During a football career lasting more than 26 years, former United midfielder Tony Ford racked up one very impressive record which can never be taken away from him.
|During the coming days, we'll republish past interviews with legendary former Iron players from our matchday programme.|
Ford was the first outfield player to appear in 1,000 games as a professional and his 931 league appearances are only bettered by goalkeeper Peter Shilton throughout the history of the English and Scottish leagues.
He represented eight clubs during more than a quarter of a century playing the game and after various spells with the likes of Grimsby Town, West Brom and Stoke, Tony signed for the Iron in 1994.
“I remember finding it very easy to settle into life at the club because I was 35-years-old and very experienced at the time. It’s a nice little place and I’d always enjoyed myself when I’d played there previously with Grimsby so it was a good challenge for me.
“I really enjoyed my time with Scunthorpe because we had some very good players and we played an attractive brand of football which was another factor in my decision to join the club in the first place.
“One of the highlights of my time with the club has to be the first leg of the League Cup game against Rotherham which we won 4-1. Unfortunately we lost the second leg 5-0 but the first leg was where we really started to get into our stride and play some really good football.”
After two seasons with United, Ford departed the club at the end of the 1995-1996 campaign having scored eleven times in 91 matches.
The arrival of new Scunthorpe manager Mick Buxton saw the end of Tony’s time at the club and at the age of 37, many would have expected to see him call time on his playing career but it wasn’t long before he managed to find a route back into the professional game with Mansfield Town.
“Mick Buxton came in and wanted to change a few things which I fully accepted,” he continued.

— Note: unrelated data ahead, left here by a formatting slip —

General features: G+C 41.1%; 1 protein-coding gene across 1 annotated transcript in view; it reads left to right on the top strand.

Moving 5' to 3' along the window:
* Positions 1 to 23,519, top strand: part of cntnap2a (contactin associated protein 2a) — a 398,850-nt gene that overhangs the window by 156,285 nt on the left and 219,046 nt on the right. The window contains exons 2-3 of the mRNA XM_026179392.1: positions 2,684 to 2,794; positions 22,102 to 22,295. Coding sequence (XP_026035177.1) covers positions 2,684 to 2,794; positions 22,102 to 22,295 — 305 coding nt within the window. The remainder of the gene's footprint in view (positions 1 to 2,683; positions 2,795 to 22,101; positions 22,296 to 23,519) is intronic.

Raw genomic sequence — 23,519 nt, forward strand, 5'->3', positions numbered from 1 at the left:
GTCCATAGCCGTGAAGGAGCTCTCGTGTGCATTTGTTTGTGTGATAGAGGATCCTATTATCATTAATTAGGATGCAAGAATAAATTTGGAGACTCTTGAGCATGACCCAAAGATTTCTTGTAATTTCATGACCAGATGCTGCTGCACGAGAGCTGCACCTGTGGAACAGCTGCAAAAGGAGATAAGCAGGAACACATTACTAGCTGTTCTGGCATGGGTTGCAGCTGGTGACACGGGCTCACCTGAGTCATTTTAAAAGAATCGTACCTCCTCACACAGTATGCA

“I’d been player coach with Dave but I wasn’t released because of that, I was released because of my age which was understandable so there are certainly no hard feelings.
“I started playing non-league football with Barrow because I just wanted to carry on playing football. It was only part time and I was also coaching the youth team over at Mansfield when Steve Parkin became manager, who I’d played with earlier in my career. He realised that I was still fit enough to play and asked if I’d like to join the first team playing squad and I ended up staying there for the next two and a half years.”
It was during his time with the Stags that Tony passed Terry Paine’s long standing record of 824 games in English or Scottish league football as an outfield player when he appeared for Mansfield away at Plymouth Argyle.
But that milestone wasn’t particularly something that the humble Ford always desired to achieve.
He continued: “I didn’t set out to get any records, I don’t think anybody does.
“I started playing because I enjoyed it and that’s why I continued to do so for so many years. It kept me fit, I loved the competition of it all and it became a way of life for me.
“I liked training, I liked playing and I did manage to keep fairly injury free during all that time. I never had any serious injuries which certainly helped.
“I went through a spell about two and a half years after I’d finished playing where I wished I’d never stopped but I was at Barnsley and at the age of 42 I didn’t think it was fair for me to take up a place in the side that could have been filled by someone much younger and with so much more potential than I had.
“Within the first six months of calling it a day, I knew I’d never be able to get back to the level of standard and fitness required but after 26 and a half years, I suppose I’d given it a fair go.”
He continued: “I just hope that every player gets the same amount of pleasure out of playing as I did because I really did just enjoy it and I loved every moment of it.”